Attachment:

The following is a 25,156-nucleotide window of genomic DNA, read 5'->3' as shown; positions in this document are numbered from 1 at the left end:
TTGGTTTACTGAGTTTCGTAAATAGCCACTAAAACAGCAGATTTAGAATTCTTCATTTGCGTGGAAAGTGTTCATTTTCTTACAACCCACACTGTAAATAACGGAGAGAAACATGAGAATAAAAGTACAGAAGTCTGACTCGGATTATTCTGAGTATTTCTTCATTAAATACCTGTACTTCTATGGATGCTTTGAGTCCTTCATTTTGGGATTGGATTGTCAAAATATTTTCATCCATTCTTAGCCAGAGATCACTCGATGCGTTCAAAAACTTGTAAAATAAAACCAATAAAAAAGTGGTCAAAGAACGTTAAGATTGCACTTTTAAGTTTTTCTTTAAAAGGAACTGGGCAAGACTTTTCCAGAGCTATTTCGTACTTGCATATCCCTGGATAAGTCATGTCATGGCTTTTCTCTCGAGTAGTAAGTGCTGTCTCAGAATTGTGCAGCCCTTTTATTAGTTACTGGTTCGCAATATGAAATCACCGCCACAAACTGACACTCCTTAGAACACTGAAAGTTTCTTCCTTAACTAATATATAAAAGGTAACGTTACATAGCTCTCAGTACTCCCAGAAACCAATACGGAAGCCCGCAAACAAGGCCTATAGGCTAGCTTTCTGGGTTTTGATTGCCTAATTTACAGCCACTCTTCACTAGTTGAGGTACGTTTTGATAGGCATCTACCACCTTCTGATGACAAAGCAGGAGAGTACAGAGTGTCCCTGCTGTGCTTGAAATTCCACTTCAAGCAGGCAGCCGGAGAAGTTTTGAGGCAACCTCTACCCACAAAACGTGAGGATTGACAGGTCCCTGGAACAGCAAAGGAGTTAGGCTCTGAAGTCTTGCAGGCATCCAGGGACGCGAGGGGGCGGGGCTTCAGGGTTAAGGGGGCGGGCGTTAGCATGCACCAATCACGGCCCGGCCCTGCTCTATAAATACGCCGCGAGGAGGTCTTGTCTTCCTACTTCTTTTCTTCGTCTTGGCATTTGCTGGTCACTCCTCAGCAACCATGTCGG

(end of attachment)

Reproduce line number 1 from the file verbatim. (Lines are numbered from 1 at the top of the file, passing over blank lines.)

The following is a 25,156-nucleotide window of genomic DNA, read 5'->3' as shown; positions in this document are numbered from 1 at the left end: